As a pastor I need to be everybody’s pastor and I value the fact that there are many who don’t agree with me on issues but still feel our church is their home and that I can be their spiritual mentor. So I help people have conversations, provoke them to think selflessly about tough issues, and I don’t advocate political positions. I work hard at helping people feel free to figure out for themselves what their faith means in rubber meets the road places like the polling booth. So, this post isn’t meant to be political in the sense of telling people how to vote, but Mitt Romney has made me personally very angry and I cannot help but speak out.
My wife and I were among the 47% for many years. We were ‘middle class’ but had more deductions than income. We paid lots of taxes, including the 15.3% self-employment tax, but no or very little income tax. All that time…
- we secured our own healthcare,
- repaid college loans for ourselves and eventually for our children,
- paid our own food bills,
- started a business (a church) that employed up to 8 other people and impacted the lives of 100’s of others,
- volunteered at schools, neighborhood parks and other organizations,
- gave fairly large amounts of money to charities we thought made a difference.
We never even remotely considered ourselves victims or waited for a handout, in fact we always thought we were privileged to have what we did and tried not to take it for granted. We realized that we are the beneficiaries of generations who worked hard to provide us with a world in which we could have secure, meaningful lives that realized dreams. We have always felt obliged to use our resources and influence to make that kind of world available for others too. To re-invest, so to speak, not accumulate.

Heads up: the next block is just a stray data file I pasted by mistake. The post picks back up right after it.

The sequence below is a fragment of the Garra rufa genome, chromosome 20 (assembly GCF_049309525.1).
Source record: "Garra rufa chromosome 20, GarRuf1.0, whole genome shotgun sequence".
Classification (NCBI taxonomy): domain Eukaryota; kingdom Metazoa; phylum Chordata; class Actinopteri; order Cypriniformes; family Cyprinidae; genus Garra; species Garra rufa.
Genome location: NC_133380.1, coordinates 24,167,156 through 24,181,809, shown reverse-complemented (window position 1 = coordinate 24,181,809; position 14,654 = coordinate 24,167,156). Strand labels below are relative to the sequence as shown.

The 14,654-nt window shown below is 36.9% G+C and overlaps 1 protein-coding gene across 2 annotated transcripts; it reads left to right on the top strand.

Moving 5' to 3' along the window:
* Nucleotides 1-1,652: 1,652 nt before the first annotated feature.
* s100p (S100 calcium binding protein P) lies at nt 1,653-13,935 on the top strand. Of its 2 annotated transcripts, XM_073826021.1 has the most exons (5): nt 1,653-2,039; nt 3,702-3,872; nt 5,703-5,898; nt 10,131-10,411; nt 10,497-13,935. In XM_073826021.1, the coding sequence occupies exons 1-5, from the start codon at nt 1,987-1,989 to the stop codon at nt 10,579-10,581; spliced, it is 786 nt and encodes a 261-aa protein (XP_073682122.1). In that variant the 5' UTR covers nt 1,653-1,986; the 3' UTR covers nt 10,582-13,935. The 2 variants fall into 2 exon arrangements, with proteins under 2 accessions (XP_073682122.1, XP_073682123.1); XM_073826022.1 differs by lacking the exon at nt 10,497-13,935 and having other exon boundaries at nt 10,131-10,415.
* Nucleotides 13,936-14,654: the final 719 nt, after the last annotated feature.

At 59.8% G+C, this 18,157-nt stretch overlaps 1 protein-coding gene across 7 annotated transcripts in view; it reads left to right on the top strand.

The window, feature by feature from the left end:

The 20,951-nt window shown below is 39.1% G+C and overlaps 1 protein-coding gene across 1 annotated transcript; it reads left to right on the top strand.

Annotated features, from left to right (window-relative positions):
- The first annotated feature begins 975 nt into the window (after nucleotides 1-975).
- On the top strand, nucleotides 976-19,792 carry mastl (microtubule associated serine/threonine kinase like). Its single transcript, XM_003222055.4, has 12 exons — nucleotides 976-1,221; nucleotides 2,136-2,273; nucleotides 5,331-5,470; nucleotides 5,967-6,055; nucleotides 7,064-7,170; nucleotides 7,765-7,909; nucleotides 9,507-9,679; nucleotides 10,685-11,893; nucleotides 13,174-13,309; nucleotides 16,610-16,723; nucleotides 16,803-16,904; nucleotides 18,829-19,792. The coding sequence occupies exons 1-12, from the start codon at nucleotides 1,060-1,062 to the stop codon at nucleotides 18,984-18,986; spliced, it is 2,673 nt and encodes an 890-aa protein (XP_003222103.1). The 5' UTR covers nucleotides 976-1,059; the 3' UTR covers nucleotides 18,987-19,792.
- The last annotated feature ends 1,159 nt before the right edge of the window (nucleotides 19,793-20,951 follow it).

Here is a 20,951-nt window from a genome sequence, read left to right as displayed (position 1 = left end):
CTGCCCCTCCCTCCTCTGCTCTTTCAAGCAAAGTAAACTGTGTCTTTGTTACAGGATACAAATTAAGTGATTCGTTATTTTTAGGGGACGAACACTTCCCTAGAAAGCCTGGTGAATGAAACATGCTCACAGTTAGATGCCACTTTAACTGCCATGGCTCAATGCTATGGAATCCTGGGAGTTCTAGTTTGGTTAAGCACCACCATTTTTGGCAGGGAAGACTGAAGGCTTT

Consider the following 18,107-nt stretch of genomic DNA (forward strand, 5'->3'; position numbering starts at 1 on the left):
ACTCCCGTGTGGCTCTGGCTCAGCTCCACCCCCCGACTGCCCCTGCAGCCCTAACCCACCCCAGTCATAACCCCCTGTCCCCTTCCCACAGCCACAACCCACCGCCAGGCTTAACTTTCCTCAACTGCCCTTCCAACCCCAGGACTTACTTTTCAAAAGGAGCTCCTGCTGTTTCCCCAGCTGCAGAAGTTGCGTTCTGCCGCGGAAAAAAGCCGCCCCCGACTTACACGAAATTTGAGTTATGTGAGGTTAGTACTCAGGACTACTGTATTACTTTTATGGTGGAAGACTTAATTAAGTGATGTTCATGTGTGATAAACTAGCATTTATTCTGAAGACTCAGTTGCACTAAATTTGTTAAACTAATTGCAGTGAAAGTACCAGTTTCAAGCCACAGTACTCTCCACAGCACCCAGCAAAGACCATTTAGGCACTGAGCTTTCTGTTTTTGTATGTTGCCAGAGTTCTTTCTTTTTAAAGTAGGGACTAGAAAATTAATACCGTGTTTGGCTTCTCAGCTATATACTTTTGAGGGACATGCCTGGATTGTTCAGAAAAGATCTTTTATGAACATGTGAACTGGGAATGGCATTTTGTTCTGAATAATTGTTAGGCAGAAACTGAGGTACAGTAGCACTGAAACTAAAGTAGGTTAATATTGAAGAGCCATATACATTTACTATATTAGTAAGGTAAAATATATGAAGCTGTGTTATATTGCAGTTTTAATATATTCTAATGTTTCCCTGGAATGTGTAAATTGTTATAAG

As part of the 47% I never voted for a candidate who would create a government to take care of me, but a government that we could team up with in making the world we experienced available for everyone.
This 47% is full of people who are living to make the United States a great nation. I am angered that my middle class contribution to this country is looked down on as being dependent on government to come take care of us. We are helping build this country in powerful ways.
That is who we are as part of the 47%.
If the Bible has a few clear messages, one of the clearest is that life is about community. And church is not just an hour on Sunday morning, a building you go to on Sunday morning, or the people you go to gather with on Sunday morning. Church is any and all people getting together making the kingdom of God apparent.
Today, Tuesday, August 2, 2011 is National Night Out. Hit your street. Grill a burger, have a beer, put on a nametag, fill out your name and contact info on a a map of your block, and get to know your neighbors at your own block party. I’ll be at mine.
If your block doesn’t have a National Night Out event, then take an hour and go around and talk to some of your neighbors about getting one together for next year. It makes the world a little more like Jesus pictured it for us to be together.